Last night was very scary over here.
As yesterday progressed Cora continued to have trouble nursing. She'd try and then stop. I could hear the liquid getting caught in her throat, choking her and coming out her nose. But still, nobody seemed too concerned. She had a wet diaper at 6pm so the doc decided not to start an I.V. So after an evening of fussing and taking meds (a bit late), and just all around being stressed and tired, Cora and I finally both slept at about 1:00 am.
At 2:00 am I woke up to lights in the room and found 3 nurses huddled around her suctioning. Apparently when they came in to do their spot check of her O2 sats they were in the 50s. On a normal day-to-day basis she's at 100% since her heart surgery. And so far throughout her stay she had been in the 90s even with her loud somewhat labored breathing post-op.
But last night they dropped big time. So I watched as the nurses suctioned her and put in a nasal oxygen cannula. They were worried about her breathing and the sound of her lungs so put in a call to her doctor, which took awhile. In the meantime I was holding her in the room as she grunted, struggling seriously to breathe, her chest sucking in and rising and falling, while her oxygen levels continued to drop. So they started a full face oxygen mask. Then we had a repeat performance of her breathing getting very labored and her grunting to breathe, obviously very upset. Another nurse walked into the room as she was desating and got VERY worried. She pretty much refused to leave, insisting that the chest x-ray get there NOW and constantly paging the magic-IV man, who was on a transport and wasn't responding.
During this time I was calling and updating Nick, who actually had gone home to sleep prepping to go to work today. Eventually I had to insist that he came in, as a visit to the ICU was impending and her condition was getting scarier and scarier.
By that time, a chest x-ray had been done and the pediatric nurses attempted an IV on my very dehydrated, in pain (past her pain med dosage with such difficulty breathing that they couldn't give her anything by mouth due to fear of aspiration). Picture a screaming Cora with no tears, open eyes that just didn't seem to focus, and several very worried nurses. Let me tell you this girl was not happy about any of it. But by this time she was so dehydrated that other than crying she had no energy to fight.
The call finally came to the get her into the Pediatric ICU, but while we were waiting for a room, things weren't remotely stable, so the nurses paged the rapid response to her room (yes, a hospital intercom announcement called the Emergency Pediatric Rapid Response Team to our room number) and then the room filled with a whole bunch of other specialists A respiratory therapist, the charge nurse at the PICU and who knows who else were there in a second.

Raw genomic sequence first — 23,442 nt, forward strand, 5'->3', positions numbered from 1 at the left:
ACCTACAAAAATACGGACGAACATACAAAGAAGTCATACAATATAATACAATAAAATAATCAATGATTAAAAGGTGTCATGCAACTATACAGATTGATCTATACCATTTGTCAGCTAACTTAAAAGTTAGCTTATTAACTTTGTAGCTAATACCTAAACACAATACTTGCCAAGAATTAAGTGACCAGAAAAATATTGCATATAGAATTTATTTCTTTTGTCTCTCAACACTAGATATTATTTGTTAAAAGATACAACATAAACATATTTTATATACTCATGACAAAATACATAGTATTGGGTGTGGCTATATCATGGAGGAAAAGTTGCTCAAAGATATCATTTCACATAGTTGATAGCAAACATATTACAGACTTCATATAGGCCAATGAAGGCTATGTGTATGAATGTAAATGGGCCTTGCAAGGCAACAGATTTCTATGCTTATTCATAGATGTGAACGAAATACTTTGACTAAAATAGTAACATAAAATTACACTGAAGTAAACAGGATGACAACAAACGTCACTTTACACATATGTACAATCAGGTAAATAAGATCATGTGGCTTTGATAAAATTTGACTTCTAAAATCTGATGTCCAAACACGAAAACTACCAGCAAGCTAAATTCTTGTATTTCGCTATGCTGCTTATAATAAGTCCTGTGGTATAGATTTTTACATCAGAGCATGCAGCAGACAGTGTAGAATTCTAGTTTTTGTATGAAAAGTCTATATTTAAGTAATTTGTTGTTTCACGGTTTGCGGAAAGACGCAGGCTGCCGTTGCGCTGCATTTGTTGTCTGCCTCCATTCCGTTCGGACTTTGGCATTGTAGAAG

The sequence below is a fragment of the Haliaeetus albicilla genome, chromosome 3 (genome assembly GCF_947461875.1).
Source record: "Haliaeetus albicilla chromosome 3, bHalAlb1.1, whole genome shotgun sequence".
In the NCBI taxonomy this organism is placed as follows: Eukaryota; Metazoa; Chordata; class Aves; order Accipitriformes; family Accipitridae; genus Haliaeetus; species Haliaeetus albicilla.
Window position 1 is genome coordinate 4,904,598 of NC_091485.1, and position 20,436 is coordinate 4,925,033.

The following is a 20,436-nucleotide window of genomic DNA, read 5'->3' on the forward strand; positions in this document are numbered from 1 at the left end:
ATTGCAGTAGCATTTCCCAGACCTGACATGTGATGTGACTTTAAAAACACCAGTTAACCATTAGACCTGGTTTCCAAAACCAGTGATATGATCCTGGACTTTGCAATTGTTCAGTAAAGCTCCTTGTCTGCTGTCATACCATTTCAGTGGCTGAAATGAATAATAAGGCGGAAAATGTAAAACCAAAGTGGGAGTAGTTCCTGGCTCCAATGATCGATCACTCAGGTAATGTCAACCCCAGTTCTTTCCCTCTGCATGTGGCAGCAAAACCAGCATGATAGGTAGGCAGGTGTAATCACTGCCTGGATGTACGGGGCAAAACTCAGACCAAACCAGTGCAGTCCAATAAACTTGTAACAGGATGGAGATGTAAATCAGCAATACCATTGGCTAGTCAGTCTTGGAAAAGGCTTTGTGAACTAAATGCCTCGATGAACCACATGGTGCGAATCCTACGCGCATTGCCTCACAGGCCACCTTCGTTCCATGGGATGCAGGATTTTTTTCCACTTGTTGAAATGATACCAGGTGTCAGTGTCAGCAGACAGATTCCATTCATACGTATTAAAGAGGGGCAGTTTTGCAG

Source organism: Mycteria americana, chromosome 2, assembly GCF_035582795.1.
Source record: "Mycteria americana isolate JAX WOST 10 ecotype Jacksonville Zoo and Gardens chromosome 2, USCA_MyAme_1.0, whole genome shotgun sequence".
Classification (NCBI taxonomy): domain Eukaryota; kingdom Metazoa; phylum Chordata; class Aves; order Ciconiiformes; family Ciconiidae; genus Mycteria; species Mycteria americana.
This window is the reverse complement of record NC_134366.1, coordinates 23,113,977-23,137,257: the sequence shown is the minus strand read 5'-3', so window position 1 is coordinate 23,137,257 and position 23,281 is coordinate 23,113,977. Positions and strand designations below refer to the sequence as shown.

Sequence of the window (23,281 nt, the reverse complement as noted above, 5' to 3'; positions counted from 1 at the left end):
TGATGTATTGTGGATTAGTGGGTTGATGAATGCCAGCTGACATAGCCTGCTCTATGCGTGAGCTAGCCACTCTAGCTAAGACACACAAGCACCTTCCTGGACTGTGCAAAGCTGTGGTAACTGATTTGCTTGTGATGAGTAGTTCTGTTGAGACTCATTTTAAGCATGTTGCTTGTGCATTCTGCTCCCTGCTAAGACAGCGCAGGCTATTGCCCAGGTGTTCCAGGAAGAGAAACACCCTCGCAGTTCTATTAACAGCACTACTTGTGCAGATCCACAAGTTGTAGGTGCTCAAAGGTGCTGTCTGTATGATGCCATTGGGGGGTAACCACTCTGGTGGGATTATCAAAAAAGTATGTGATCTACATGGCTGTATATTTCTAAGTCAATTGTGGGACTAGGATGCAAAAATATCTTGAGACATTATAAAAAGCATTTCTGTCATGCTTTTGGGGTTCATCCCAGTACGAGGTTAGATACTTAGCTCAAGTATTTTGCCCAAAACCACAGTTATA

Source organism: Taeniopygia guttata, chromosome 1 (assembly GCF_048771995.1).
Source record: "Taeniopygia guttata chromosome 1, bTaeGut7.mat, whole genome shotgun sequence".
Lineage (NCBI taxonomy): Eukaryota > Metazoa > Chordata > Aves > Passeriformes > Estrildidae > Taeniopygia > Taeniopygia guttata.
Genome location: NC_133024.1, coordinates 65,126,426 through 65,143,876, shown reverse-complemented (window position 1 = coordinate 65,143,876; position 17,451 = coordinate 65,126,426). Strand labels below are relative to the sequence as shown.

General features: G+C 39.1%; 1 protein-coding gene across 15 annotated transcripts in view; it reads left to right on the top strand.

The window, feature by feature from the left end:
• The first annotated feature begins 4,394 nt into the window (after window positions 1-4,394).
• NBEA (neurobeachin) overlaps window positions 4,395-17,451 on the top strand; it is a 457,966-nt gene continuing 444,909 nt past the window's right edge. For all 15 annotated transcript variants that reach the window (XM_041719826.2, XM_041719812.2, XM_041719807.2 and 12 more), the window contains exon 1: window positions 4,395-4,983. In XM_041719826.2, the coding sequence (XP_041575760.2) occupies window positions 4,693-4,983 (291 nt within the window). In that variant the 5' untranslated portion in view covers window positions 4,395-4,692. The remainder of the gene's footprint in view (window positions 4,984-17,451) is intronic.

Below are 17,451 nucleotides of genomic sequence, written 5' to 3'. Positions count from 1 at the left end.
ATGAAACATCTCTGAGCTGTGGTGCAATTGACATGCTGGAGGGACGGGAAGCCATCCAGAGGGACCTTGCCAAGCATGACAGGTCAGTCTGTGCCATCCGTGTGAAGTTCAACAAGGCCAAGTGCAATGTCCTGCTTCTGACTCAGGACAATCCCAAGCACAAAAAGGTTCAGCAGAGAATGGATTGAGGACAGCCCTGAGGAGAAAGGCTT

We ended up in the ICU shortly thereafter, where in fairly short succession, the magic-IV man came and successfully got an IV in her scalp and they were able to start fluids and meds as the doctor updated us on the plan.
At the moment, it seems that all of this has been caused by severe swelling in the airway after the T&A. Initially the ICU doc expected that he'd have to intubate her just to treat her, but now they are hoping that she continues to improve. She is slowly improving. Her blood gases initially were pretty bad, but are slowly improving. She's on pain and anxiety meds, fluids, and steroids to help reduce swelling in her airway. And it seems to be helping. When we got here she was on 100% oxygen, but is now at 60% (although as I type this her sats are again in the 80s and dropping... maybe they'll be turned up again). She's sleeping finally, but again isn't breathing as well. Now they're shifting her around, thinking that her sleeping position is obstructing her airway. That's the tricky thing with sedation. They need to keep her calm (a necessary thing for my agitated girl) but then that can contribute to her airway problems). Again sigh.
We're just waiting, hoping that the swelling goes down enough with intubation, which would allow her to breathe but would worsen the actual swelling and contribute to the problem.
So I'm happy to say that things are slowly improving, but still not good yet. And that's hopefully where you can come in. Any thoughts and prayers would be appreciated.
I'll try to update as we go.